Before we left Tokyo the first time around we had bought a 2 day Heritage Pass on the Odakyu Line (Y5000 each) to visit Hakone. This is a huge area – almost a theme park but much more natural, where you can go for great views of Mount Fuji – if the clouds permit! We hadn’t realised we’d get such good views from our train to Nagasaki and from Matsumoto or we might not have come here.

We start out at 8.30 am from the hostel, to catch the train at Shinjuku to Odawara (2 hours). It’s good to get out of Tokyo & into the countryside but unfortunately the clouds are against us so we spend almost 11 hours on effectively a travel marathon (Hakone is also famous for having myriad forms of transport to get around) with only the slightest of glimpses of Mount Fuji! So the day goes something like this: local train to Hakone Yumoto (20mins) from Odawara, bus up the mountain and down the other side to the Lake side at Moto Hakone-Ko (30 mins), grab some lunch – BBQ squid – then cross Lake Ashi in a mock Pirate frigate to Togendai-Ko (30 mins), then onto a ropeway passing Owakudani which has Volcanic steam coming out all over the place (30 mins), cable car to Gora (10 mins) and finally switch back train back to Hakone – Yumoto (40 mins).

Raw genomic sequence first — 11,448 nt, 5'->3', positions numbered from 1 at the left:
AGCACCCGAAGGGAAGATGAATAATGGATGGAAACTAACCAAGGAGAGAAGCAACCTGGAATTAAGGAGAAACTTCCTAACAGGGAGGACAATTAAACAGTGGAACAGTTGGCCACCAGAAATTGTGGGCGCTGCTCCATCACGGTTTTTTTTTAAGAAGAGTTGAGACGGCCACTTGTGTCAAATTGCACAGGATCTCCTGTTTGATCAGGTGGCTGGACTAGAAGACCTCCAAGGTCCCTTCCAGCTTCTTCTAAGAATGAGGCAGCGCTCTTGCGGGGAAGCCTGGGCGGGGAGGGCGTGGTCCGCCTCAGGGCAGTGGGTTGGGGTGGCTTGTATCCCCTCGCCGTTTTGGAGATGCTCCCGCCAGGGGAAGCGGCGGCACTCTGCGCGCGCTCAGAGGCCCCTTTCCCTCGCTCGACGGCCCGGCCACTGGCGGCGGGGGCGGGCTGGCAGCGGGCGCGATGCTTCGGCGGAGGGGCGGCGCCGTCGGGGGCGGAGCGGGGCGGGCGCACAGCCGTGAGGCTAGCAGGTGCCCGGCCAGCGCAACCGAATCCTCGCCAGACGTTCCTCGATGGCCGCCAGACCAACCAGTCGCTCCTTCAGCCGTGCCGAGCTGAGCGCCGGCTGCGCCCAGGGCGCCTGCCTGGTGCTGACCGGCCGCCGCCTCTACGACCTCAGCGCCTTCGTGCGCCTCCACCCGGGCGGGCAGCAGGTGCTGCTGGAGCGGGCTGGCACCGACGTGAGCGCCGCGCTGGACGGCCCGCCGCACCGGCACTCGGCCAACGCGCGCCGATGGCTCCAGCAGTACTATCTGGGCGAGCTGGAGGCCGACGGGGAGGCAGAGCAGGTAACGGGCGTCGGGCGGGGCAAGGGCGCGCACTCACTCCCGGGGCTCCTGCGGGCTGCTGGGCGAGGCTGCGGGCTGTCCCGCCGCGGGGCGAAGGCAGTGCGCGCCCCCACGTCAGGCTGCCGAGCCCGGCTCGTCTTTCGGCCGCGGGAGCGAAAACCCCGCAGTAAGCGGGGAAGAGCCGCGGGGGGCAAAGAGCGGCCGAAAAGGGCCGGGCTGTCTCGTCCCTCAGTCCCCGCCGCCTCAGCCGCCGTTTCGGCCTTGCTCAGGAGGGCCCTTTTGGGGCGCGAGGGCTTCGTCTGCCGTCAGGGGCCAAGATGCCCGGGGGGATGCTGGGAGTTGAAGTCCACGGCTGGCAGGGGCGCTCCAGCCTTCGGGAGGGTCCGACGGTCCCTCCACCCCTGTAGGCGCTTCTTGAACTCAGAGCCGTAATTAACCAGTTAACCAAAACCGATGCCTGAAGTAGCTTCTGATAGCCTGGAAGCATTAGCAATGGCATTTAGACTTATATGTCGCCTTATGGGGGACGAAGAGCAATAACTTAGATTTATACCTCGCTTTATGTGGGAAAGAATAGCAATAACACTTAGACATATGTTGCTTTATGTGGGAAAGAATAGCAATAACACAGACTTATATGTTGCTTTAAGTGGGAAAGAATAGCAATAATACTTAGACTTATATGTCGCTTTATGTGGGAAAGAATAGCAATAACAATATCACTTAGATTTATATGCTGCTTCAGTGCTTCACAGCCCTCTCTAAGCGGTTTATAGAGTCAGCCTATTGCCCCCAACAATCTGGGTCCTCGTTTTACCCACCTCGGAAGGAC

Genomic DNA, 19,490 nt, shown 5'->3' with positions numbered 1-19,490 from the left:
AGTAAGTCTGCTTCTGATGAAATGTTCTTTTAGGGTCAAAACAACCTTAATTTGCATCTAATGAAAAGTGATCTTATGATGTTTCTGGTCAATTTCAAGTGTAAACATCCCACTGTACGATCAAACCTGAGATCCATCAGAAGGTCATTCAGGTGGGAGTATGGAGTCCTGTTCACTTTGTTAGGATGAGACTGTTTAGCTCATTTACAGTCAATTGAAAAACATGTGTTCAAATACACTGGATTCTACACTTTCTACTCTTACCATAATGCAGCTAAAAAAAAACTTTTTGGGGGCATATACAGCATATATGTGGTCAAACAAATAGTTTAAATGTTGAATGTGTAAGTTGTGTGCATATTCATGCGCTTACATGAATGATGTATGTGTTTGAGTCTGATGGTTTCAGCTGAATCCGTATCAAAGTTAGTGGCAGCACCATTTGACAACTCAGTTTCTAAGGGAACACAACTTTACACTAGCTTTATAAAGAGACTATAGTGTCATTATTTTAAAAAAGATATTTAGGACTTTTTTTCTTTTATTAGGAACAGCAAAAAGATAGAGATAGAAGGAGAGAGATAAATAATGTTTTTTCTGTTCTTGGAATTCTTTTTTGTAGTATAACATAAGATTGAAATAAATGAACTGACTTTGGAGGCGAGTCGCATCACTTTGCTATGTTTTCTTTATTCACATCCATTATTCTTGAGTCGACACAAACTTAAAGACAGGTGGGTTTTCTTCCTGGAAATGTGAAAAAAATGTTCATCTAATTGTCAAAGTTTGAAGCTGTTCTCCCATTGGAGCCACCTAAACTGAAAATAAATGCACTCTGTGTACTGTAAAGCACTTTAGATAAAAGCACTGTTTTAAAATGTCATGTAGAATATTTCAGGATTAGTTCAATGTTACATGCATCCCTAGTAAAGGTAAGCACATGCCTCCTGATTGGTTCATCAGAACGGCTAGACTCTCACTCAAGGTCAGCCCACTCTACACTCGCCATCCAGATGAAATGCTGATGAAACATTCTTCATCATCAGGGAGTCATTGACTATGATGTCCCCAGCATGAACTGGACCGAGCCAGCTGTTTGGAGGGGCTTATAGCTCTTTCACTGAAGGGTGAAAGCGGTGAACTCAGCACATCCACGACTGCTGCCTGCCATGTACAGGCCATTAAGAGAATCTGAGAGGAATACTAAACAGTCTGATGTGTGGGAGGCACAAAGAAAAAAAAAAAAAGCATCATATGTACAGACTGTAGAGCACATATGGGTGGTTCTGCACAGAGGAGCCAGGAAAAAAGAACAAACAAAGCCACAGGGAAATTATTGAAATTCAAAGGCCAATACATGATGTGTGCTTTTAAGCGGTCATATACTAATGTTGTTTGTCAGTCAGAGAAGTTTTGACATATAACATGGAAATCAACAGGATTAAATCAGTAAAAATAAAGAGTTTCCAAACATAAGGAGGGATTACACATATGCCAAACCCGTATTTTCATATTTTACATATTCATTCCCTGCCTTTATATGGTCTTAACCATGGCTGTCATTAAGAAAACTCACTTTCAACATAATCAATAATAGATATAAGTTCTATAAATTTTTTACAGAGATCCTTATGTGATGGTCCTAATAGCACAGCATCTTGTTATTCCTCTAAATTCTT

The scenery is lovely but by this time we are ready to get home asap so we pay for an upgrade to the Romance car (no idea why it’s called this!) only to find M has a seat at the front of the train and C at the back. Hey ho. We eventually get back to the hostel at 7-30 pm - Knackered.

M is convinced that Japan has a Civil Servant who has the knack of applying for Unesco world heritage status as now Mt Fuji apparently is going to be added to the list of the places in Japan with this status!! Or they have a guy at Unesco on the take or afraid of the Yakuza! We are not sure any other country has as many approved sites and as we have said before – some of these designations are definitely questionable – in our humble view.

And so we get to our final day in Japan. After some last minute sight-seeing and shopping we get the train to Narita airport (Y1240 per person – about 50 mins). Terminal 2 is pretty quiet considering this is peak holiday time. We head for gate 88 by shuttle train to catch our Malaysian Airlines flight to Kuala Lumpur where unfortunately the weather isn’t too promising so we’ll have a long wait (13 hours) to negotiate the best we can.

A few random observations on the Japanese way of life and some oddities for us